It's not always about money. It's about how hard you prepare and how much you take care of athletes, coaches and all other stakeholders who have made the sport what it is. In the past we had a silo mentality between road running, track & field and cross country, but those disciplines have now been given a strict mandate to work together because some athletes compete in multiple events.

We are also having a coaches' symposium in Potchefstroom (29 Nov-1 Dec) where we will have top coaches from Kenya and Botswana who have Olympic champions and world record holders under their belts. They will come in to give us lectures on how to prepare our athletes in order to beat them. Their men and women are beating us, so we have to learn from them. If we have to poach them to South Africa, then (coaches) let's do it because other countries are doing that.

We want an exchange with coaches. They are our neighbours and they are among the giants of athletics, so we have to learn from them. Once they talk to our coaches then we may have to change the way we do things. We have learned by going through our archives at ASA and we have spoken to former athletes. Now we have to learn from international athletes and train with them either by taking our athletes to them or by bringing them here.

We must accept that we live in a global athletics village. We cannot be an island in South Africa and think that we can beat Americans and Jamaicans. We have to invite them to our competitions, and go and train and compete with them. We must also send our coaches and physiotherapists to understand how to avoid injuries, how to manipulate muscles and make sure athletes don't get injured when they're supposed to be competing.

So we have looked at a wide range of issues and different people are working on that. We want to see what other people are doing, and we must continuously evolve so we can make significant improvements.

Q: As one of the leading countries in African athletics, what will South Africa be able to offer in order to reciprocate exchange programmes with other countries?

A: Already we are offering a lot to other countries. If you go to Tshwane, Potchefstroom and Stellenbosch around December, there are athletes already preparing for next year's Olympic Games, and many of them come here to do that. We also send our athletes to Gemona (in Italy) but that process needs to be structured properly. When we move there we must do so with a mandate. It must not only be individual coaches moving there. It must be Team South Africa moving there with a team manager and a head coach. They must not take that as a holiday. They must take it as a training camp in preparation for the global season.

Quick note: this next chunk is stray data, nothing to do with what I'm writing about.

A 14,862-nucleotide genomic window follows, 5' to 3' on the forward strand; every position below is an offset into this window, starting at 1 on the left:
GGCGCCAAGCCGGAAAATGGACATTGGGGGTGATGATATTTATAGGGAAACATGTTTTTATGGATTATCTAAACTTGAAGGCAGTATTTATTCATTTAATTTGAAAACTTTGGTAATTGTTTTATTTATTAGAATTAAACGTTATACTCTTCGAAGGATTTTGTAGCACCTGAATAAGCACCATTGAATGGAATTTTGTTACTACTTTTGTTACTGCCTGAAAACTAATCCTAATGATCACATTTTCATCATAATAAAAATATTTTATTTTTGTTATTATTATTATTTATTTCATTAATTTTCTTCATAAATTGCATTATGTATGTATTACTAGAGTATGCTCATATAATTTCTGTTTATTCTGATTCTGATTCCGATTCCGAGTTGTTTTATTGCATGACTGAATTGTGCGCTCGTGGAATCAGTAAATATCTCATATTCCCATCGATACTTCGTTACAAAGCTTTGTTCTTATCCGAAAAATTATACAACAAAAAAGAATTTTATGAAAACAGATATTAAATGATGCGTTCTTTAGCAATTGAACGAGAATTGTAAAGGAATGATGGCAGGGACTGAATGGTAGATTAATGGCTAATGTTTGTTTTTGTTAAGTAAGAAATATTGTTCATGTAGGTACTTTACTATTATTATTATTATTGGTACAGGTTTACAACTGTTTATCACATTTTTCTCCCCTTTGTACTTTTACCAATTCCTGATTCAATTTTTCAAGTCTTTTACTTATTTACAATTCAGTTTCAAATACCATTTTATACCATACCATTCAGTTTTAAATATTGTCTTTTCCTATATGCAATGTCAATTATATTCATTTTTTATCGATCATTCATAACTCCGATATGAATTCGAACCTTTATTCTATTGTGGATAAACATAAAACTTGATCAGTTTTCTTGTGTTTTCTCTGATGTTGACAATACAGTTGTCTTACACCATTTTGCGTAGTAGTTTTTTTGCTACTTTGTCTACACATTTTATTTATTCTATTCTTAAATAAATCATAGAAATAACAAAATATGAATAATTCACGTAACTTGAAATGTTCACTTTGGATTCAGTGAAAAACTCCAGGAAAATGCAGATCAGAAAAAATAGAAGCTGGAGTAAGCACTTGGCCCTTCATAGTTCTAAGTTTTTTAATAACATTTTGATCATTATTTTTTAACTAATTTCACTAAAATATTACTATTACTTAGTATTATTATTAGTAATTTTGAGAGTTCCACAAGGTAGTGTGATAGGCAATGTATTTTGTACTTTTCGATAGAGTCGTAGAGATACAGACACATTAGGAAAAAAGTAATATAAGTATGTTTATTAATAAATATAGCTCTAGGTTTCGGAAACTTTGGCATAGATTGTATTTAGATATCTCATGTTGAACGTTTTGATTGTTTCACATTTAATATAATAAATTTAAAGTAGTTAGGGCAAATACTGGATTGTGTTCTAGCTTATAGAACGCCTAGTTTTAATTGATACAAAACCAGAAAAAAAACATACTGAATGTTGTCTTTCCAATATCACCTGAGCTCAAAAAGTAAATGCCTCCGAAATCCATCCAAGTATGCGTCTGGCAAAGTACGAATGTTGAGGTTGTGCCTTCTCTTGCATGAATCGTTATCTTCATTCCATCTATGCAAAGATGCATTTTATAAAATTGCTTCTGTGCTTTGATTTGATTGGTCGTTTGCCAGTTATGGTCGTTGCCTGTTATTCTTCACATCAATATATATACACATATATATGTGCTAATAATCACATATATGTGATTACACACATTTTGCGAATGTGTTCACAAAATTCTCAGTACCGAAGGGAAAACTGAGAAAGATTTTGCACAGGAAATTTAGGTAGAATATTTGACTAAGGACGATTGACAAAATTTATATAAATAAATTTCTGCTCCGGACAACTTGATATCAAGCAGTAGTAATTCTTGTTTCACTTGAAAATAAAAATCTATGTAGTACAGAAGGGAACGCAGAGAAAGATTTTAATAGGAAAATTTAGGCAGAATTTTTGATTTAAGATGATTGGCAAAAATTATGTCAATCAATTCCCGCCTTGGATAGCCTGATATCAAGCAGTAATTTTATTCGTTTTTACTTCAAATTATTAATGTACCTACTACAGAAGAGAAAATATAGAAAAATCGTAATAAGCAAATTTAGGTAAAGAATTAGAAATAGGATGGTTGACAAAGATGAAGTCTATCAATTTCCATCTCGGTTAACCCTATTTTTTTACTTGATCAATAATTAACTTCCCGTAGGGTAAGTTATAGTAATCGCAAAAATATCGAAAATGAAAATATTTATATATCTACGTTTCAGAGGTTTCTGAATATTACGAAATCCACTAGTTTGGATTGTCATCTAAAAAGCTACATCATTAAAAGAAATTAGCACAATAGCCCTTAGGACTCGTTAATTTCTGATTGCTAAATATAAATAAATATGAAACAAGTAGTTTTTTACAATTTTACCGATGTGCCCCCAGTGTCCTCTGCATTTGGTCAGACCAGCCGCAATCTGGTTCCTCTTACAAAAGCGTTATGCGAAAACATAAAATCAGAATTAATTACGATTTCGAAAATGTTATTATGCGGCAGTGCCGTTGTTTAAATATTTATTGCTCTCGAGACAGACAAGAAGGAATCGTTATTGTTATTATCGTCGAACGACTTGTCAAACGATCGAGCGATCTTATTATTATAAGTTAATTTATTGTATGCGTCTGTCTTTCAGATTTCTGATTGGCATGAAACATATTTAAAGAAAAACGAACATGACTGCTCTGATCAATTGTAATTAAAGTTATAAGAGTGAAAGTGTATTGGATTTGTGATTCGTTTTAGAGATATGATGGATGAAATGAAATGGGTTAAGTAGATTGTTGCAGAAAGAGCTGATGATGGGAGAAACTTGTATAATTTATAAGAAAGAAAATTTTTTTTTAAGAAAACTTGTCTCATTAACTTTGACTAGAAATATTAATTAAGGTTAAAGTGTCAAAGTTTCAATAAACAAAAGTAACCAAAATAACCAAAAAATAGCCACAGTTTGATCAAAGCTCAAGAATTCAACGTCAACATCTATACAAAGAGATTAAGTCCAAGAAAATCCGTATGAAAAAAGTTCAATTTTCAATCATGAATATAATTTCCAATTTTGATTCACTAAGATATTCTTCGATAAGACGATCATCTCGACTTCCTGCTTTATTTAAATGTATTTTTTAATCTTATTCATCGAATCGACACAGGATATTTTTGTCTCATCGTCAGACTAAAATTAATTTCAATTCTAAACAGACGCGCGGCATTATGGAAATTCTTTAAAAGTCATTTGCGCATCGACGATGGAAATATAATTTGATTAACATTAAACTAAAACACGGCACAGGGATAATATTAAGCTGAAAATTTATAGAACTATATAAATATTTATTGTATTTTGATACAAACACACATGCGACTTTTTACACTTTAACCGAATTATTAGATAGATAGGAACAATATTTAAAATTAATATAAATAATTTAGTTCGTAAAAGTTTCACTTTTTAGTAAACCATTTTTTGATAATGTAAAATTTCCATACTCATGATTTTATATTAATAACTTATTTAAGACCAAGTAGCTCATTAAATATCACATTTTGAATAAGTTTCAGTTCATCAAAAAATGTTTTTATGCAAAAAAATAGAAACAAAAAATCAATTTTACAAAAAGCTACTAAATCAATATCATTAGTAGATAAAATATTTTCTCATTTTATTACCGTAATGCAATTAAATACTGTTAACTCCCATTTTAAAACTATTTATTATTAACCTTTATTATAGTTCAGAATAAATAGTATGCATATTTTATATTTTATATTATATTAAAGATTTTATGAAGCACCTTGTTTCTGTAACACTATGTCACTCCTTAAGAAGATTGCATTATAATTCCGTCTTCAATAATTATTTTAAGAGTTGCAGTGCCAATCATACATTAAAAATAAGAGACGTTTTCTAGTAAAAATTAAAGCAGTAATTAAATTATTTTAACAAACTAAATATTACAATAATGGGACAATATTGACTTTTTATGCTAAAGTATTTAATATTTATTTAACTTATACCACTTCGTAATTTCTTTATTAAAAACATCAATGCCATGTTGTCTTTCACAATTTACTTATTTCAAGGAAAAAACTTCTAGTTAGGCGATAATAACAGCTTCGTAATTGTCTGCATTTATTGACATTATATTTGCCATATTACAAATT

When we want them to come back, they must come back because we have noticed some of the athletes over-compete when they go to Europe and by the time they are expected to deliver on behalf of the country they are flat and they can't pick up again. We have more than 500 athletes who come to South Africa for training camps, but we are not taking our own athletes and putting them there so they can rub shoulders with those coaches and athletes, so they can see what other people are doing and learn from them.

Q: Having struggled a little more at the highest level this year than the country did over the few previous seasons, do you feel the sport can still look forward to a positive Olympics in Tokyo?

A: The mandate is very clear. We must be able to win medals at the Tokyo Olympics. We want even more medals than we won in Rio in 2016 (which was two golds and two silvers) and we want our athletes to be ready, especially in the sprints, the relays and the jumps. Some athletes are injured but they must come back and do what they are supposed to do. If we are not going to go there and deliver what is expected of us, then we should not go there. We are not visitors. That's our policy and philosophy at ASA. We send people who are going to fly the flag of the Republic of South Africa.

- Athletics South Africa